How many times during the week do you feel overwhelmed?
Do you spend more time worrying about the giant stack of things before you than actually doing the things?
Imagine how much lighter the day would feel by eliminating the unnecessary worry that accompanies tasks.
There is a feeling of ease that comes when we slow down and allow our minds to match the pace of our bodies.
We may get result from action, but it’s how we approach the action — how we feel in our being — that makes all the difference in the doing part of our day.
When we focus on the present moment, it’s easier to see what the next best step is. It becomes easier to experience first-hand, that putting one foot in front of the other, is an ideal approach to life.
Slowing down to get things done can feel counterintuitive. After all, the giant list rarely completes itself. But the added stress brought on from worrying, rushing or pushing to get multiple things done at once — while seemingly effective at first — doesn’t actually get us further ahead.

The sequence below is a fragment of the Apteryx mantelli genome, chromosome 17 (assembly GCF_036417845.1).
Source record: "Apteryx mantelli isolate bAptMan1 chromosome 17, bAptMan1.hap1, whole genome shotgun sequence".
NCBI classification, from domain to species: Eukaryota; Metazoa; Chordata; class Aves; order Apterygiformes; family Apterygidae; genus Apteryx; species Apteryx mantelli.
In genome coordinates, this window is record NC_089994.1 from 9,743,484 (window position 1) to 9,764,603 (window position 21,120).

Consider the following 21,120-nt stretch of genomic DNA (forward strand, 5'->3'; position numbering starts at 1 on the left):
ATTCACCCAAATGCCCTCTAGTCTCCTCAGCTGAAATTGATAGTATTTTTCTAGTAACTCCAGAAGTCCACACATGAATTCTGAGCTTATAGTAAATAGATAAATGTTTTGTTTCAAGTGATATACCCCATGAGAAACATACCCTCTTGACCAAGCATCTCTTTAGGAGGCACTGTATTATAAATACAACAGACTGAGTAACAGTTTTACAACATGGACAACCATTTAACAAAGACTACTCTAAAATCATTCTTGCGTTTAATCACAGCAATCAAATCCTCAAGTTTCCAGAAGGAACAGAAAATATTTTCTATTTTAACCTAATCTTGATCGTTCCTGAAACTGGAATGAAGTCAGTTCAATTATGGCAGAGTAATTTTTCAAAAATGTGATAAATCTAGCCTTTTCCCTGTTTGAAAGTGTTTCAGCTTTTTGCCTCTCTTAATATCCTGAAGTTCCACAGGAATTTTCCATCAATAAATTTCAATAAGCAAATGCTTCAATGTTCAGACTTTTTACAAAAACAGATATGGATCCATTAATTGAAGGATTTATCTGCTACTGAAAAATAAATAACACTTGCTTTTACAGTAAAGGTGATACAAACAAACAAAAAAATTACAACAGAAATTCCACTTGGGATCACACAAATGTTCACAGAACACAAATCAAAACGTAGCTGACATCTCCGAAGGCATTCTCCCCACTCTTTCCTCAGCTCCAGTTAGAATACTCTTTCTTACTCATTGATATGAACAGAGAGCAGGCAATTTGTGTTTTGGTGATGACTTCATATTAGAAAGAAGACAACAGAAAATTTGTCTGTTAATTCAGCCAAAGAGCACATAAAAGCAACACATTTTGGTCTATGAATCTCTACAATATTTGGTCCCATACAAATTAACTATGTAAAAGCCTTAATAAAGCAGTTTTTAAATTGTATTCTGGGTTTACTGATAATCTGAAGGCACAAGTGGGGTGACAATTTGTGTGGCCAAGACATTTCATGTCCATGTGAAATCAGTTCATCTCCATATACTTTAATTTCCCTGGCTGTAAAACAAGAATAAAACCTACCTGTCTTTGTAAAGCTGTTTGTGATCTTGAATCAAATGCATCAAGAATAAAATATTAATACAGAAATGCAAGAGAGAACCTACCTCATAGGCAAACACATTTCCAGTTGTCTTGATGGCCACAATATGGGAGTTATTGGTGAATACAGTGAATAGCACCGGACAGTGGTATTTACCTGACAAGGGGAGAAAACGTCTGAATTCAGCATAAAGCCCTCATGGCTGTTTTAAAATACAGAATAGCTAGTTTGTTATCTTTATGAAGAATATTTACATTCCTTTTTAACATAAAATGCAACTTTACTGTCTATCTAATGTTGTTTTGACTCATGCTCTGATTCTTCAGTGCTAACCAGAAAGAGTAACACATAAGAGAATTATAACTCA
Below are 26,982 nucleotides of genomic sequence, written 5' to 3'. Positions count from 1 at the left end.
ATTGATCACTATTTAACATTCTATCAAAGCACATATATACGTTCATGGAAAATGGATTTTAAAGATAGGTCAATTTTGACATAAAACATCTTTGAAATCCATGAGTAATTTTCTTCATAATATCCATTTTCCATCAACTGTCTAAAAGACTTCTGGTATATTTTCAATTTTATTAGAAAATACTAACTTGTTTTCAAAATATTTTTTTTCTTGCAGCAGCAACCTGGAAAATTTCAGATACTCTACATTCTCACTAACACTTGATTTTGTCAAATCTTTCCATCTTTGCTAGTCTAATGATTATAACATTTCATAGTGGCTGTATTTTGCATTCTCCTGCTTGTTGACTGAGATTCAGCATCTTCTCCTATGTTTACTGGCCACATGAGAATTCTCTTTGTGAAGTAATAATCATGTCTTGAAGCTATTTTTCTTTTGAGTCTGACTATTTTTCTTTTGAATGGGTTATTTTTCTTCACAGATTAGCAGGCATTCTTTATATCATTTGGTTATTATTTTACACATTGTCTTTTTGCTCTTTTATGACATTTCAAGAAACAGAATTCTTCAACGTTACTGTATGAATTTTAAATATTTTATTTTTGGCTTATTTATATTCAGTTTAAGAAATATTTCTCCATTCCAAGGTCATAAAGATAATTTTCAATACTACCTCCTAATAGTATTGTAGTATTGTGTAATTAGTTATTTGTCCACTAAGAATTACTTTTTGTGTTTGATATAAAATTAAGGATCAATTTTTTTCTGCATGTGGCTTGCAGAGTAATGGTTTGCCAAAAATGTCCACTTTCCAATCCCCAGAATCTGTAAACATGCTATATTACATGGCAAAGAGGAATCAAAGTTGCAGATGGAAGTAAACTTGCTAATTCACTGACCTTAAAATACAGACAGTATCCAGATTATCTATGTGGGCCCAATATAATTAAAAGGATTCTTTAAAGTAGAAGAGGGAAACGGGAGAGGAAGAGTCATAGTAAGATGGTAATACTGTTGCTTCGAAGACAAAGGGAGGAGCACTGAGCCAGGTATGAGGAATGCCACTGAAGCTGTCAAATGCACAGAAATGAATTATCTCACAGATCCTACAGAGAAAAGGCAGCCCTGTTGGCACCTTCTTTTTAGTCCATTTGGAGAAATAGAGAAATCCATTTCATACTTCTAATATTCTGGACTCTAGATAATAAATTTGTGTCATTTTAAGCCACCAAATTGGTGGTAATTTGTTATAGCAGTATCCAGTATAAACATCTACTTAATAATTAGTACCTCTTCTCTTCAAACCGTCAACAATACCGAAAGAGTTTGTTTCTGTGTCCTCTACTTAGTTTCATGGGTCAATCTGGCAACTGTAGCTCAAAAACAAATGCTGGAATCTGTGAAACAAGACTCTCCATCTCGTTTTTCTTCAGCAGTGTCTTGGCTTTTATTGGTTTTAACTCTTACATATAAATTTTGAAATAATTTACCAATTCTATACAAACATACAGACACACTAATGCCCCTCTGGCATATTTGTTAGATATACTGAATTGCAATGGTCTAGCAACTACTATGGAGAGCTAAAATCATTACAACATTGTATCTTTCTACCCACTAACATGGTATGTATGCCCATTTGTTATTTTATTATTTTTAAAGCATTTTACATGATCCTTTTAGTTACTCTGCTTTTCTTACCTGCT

When we have too much on the go at one time, we are more apt to miss something that ends up creating more stress and struggle than necessary.
According to Cleveland Clinic, a non-profit medical center that integrates clinical and hospital care with research and education, “Studies show that when our brain is constantly switching gears to bounce back and forth between tasks — especially when those tasks are complex and require our active attention — we become less efficient and more likely to make a mistake.”
A methodical, single-focused approach to daily doing is a much gentler and efficient way to accomplish more and actually feel good during the process.
None of us will likely arrive at the end of our journey and remember the accumulation of our to-dos and tasks over a lifetime. It’s more likely that we will reminisce about the quality of our doing — the feeling, the being and the living — that happened inside of our life journey.
When I find myself overwhelmed, or focused on too many things at one time, I know it’s my cue to slow down.